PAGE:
Colorectal Cancer - What are the Risk Factors

Ramsay Health Care Consultant Colorectal and General Surgeon, Mr Triantafyllos Doulias, has been discussing colorectal cancer and the risk factors associated with it.

Colorectal cancer is found in the large bowel (colon and rectum), where abnormal cells in your large bowel divide uncontrollably and form a cancerous tumour. 

In the UK, colorectal cancer is the 4th most common cancer with around 43,000 cases being diagnosed annually, according to the national statistics, 1 in 15 males and 1 in 18 females will be diagnosed with bowel cancer in their lifetime and colonic cancer is the 2nd leading cause of cancer related deaths globally (1,2).

However, bowel cancer mortality rates are projected to fall by 10% in the UK between 2023 - 2025, mainly due to the effective screening programme we have in place (1). The prognosis for colorectal cancer varies depending on the stage at diagnosis, with early-stage cancers having a higher life expectancy and better quality of life than advanced-stage cancers.

Timely diagnosis, appropriate oncological and surgical treatment, and regular follow-up care are important for improving survival rates.

What are the risk factors? 

Factors that may increase the risk of developing colorectal cancer can include certain lifestyle factors and others such as:

Lifestyle factors - 

  • Diet; high in red and processed meats raises the colorectal cancer risk
  • Low vitamin D may also increase the risk
  • Smoking; Long term cigarette smoking is well linked to lung cancer but there is evidence to support that people who smoke are more likely to develop and die from colorectal cancer.
  • Alcohol use; Colorectal cancer has been linked to moderate to heavy alcohol use. Even light-to-moderate alcohol intake has been associated with some risk.

Other Factors -

  • Age; the risk of developing colorectal cancer increases with age, with most cases occurring in individuals over 50 years old although there are several studies reporting increased incidence of colorectal cancer in patients over 40 years old
  • History of colonic polyps; individuals who have had adenomatous polyps especially if the polyps shown evidence of dysplasia have a higher risk for colorectal cancer. Individuals who had colorectal cancer even if completely removed have higher chances of developing colonic or rectal cancer in other parts of the colon/ rectum. The risk increases if the initial cancer was diagnosed at a young age.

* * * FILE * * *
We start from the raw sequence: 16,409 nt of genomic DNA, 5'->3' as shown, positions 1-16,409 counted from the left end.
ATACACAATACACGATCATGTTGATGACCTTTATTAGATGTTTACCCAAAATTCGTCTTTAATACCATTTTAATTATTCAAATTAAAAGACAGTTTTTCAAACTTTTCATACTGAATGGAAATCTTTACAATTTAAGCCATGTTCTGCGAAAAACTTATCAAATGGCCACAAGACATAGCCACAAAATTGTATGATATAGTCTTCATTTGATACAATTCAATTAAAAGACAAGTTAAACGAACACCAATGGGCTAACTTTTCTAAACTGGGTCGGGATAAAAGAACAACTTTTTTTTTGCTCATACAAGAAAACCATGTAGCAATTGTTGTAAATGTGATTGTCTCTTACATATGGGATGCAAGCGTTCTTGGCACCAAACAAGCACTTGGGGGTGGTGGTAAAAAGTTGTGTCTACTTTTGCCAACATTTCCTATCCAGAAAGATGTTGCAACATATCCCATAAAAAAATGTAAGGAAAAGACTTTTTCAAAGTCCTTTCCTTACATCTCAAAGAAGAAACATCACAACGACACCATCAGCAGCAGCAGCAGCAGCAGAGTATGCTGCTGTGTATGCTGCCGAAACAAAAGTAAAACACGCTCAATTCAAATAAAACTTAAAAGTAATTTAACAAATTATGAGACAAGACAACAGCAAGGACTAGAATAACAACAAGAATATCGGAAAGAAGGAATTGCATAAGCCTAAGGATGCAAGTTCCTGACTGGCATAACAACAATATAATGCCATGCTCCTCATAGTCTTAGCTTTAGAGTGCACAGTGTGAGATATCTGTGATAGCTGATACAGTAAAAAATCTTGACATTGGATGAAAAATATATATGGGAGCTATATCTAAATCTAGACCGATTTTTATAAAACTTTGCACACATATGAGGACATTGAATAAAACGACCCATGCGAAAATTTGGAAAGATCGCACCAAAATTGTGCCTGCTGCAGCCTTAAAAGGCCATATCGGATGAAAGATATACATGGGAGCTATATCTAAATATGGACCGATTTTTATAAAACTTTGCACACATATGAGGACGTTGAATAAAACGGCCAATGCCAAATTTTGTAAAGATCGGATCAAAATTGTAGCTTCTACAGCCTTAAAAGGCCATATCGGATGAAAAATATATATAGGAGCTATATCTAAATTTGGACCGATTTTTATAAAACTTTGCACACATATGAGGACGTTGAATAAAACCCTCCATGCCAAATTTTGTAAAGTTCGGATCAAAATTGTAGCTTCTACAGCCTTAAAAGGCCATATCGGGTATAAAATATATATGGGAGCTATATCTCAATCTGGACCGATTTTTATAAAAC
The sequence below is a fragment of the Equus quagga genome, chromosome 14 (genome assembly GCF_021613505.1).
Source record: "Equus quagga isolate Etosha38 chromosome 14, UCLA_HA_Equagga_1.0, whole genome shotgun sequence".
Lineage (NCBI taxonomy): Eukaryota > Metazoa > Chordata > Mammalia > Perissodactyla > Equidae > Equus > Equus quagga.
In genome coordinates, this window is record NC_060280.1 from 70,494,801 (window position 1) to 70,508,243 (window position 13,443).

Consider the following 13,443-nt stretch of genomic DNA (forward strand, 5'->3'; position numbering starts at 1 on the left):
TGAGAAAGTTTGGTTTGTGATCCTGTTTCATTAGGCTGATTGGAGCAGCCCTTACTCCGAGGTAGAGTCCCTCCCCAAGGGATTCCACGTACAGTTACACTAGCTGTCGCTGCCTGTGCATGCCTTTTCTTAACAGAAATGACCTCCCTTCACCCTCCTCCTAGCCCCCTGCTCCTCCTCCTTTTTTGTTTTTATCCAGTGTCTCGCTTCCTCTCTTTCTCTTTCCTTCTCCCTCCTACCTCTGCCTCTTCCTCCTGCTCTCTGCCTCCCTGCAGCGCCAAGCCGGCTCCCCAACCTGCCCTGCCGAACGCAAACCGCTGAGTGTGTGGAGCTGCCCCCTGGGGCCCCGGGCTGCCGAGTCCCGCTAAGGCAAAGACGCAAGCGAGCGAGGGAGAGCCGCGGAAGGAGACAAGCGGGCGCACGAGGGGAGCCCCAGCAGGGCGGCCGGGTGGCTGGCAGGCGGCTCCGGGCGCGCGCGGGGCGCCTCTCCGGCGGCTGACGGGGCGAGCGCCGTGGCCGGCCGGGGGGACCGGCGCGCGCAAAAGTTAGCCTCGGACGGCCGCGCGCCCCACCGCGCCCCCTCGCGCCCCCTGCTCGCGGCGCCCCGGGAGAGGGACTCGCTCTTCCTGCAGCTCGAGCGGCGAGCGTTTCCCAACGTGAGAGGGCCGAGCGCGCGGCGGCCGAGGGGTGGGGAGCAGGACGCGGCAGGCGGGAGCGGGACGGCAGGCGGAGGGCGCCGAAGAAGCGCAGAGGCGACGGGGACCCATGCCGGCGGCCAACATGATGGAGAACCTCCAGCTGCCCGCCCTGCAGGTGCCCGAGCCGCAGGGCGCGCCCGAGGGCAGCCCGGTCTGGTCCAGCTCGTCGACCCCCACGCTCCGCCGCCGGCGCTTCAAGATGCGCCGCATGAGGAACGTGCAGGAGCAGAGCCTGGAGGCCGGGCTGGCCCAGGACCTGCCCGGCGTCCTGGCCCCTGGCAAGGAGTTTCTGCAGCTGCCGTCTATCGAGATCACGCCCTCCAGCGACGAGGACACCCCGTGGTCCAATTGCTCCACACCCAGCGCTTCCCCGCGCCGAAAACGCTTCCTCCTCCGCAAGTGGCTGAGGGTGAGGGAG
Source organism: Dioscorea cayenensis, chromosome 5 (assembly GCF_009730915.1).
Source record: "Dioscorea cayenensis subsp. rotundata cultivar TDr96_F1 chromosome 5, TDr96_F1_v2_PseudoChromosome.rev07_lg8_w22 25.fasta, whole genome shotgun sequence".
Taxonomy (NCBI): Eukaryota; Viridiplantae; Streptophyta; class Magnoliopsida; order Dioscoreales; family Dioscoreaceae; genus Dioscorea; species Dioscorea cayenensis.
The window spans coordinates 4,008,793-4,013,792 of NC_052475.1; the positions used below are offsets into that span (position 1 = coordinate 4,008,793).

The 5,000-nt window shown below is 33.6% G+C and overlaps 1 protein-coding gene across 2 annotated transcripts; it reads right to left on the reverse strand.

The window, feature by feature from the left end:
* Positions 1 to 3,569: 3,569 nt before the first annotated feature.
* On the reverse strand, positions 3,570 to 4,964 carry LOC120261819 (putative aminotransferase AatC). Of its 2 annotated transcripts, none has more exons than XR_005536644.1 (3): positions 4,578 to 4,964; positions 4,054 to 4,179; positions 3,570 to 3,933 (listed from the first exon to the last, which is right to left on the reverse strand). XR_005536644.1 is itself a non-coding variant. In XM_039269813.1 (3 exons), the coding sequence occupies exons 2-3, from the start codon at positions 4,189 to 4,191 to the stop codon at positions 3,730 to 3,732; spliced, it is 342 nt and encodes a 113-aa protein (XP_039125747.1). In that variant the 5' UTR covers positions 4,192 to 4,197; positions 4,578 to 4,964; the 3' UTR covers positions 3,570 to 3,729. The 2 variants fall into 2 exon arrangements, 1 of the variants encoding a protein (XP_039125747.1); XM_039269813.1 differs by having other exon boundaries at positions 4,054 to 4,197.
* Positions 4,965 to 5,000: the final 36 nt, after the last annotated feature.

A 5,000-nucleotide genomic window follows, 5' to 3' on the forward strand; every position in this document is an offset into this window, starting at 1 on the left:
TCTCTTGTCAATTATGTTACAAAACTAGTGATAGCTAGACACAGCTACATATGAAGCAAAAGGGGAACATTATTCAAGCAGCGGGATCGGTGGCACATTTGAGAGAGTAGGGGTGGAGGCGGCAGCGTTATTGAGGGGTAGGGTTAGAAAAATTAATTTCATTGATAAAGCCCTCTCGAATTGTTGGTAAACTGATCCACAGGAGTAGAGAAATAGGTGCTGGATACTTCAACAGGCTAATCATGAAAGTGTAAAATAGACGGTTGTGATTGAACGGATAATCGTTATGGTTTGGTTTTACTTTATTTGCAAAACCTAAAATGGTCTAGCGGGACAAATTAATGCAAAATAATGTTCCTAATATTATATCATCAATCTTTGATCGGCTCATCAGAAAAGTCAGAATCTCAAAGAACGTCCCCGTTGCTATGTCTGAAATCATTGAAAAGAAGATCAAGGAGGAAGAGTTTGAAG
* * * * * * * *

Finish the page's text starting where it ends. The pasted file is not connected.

• Inflammatory Bowel Disease; Individuals with inflammatory disease (Ulcerative Colitis or Crohns disease) have higher risks of developing colorectal cancer since they tend to develop dysplastic changes in the colon and rectum
  • Family history: About 5% of people who develop colorectal cancer have inherited genes (mutations) that can lead to developing colorectal cancer. The most common inherited syndromes linked with colorectal cancers are Lynch syndrome (hereditary non-polyposis colorectal cancer, or HNPCC) and familial adenomatous polyposis (FAP), but other rarer syndromes can increase colorectal cancer risk
  • Diabetes type II; Patients with type 2 diabetes have an increased risk of colorectal cancer. The link could potentially lay on the fact that both type 2 diabetes and colorectal cancer share some of the same risk factors (such as being overweight with reduced physical inactivity).


Risk can also be affected by genetics; an American study shows having a close relative such as a parent, child or sibling who was diagnosed with a colorectal cancer, particularly before the age of 50, can cause an increased risk. It’s advised anyone with this increased risk should start their screening at around 40 years old, or 10 years before the age at diagnosis of the youngest affected relative (whichever is earlier) (4).

For more information on Consultant Colorectal and General Surgeon, Mr Triantafyllos Doulias visit his profile on our website. 


Bowel cancer incidence statistics | Cancer Research UK

April – Bowel Cancer Awareness Month (

Colorectal cancer (

Issaka et al, Gastroenterology 2023;165:1280–1291. AGA Clinical Practice Update on Risk Stratification for Colorectal Cancer Screening and Post-Polypectomy Surveillance: Expert Review

Northern Cancer Alliance Colorectal Stratified Follow Up Clinical Review and Surveillance Guidelines

G. Argilés et al, Localised colon cancer: ESMO Clinical Practice Guidelines for diagnosis, treatment and follow-up. Annals of Oncology, 2020

American Gastroenterological Association (AGA) Clinical Practice Update on Colorectal Screening and Post-Polypectomy Surveillance

Register your interest to hear from us